A purim-shpil[A Purim Play]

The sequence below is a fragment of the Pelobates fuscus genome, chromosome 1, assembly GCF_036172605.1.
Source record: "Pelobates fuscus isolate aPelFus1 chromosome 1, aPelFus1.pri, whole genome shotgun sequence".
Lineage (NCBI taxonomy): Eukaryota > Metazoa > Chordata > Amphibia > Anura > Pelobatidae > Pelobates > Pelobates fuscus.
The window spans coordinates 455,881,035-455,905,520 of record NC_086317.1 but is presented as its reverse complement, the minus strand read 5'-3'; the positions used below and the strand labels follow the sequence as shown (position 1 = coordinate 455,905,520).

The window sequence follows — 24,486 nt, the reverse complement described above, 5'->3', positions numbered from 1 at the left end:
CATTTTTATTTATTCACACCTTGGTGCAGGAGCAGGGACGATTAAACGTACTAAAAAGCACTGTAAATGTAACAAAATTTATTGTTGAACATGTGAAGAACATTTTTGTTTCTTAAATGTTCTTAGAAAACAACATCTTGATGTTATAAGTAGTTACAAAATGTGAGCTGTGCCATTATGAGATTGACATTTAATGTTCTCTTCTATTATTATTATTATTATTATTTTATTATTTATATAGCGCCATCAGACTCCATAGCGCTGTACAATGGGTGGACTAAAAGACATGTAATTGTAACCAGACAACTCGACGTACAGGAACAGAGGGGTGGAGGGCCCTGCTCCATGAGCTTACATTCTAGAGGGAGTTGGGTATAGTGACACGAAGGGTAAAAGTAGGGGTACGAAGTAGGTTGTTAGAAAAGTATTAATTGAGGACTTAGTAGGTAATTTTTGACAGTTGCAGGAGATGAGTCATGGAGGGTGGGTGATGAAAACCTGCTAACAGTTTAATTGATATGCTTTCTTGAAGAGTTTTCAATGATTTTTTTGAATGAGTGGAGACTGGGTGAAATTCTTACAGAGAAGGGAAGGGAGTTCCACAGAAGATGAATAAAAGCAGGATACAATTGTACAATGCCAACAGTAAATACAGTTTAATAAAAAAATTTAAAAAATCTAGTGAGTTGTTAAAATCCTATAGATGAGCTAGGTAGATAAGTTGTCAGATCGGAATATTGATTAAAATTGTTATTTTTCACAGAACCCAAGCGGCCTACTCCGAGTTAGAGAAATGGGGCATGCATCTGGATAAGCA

Children march through the room with noisemakers, and go on stage to sing a song about being Purim-shpiler (Purim players). The teacher asks them what they want to perform, and two children unroll a Megiles Ester [Scroll of Esther]. The children say they want to perform the story contained in the scroll, and go off to the side as the characters from the Purim story are introduced in turn over the course of the play: Haman, King Ahasverus, Queen Esther, Mordechai (sometimes a child acknowledge the actual name of the child playing the biblical figure, typically the children introduce the biblical figures as a chorus). Haman explains why the Jewish minority is a threat (to the Persian Empire), and vows to get rid of them with the help of foolish King Ahasverus, while also promising to whip Mordechai. King Ahasverus enters and describes his great wealth and vast domain, saying that his greatest treasure is Queen Esther. The children agree about Esther’s great beauty, which Ahasverus proceeds to describe. Esther enters and talks about her magnificent palace, but admits she feels like an outsider there. The children remind her not to forget her Jewish origins. Mordechai enters and tells her about Haman’s evil decree of a genocide of the Jews, begging her to intercede with the king. Esther agrees to do so, and asks that the Jews join her in fasting beforehand. Esther invites Ahasverus and Haman to a feast with good wine and joyful dancing. They agree to come––Haman adds: “if I’m not there, then my name’s not ‘Haman’.” At the feast (complete with servants, musicians, dancers, etc.), Ahasverus tells Esther he will grant her whatever she wants, even if it is half his kingdom. She asks her husband to spare her people from Haman’s evil plan. The king calls Haman over to explain himself, and Haman says he didn’t know Esther was Jewish. A servant points out the gallows Haman had built, and the king decides it will be used to execute Haman. The chorus of children declares the truth of the story and the importance of telling how the Jewish people defeated their enemies.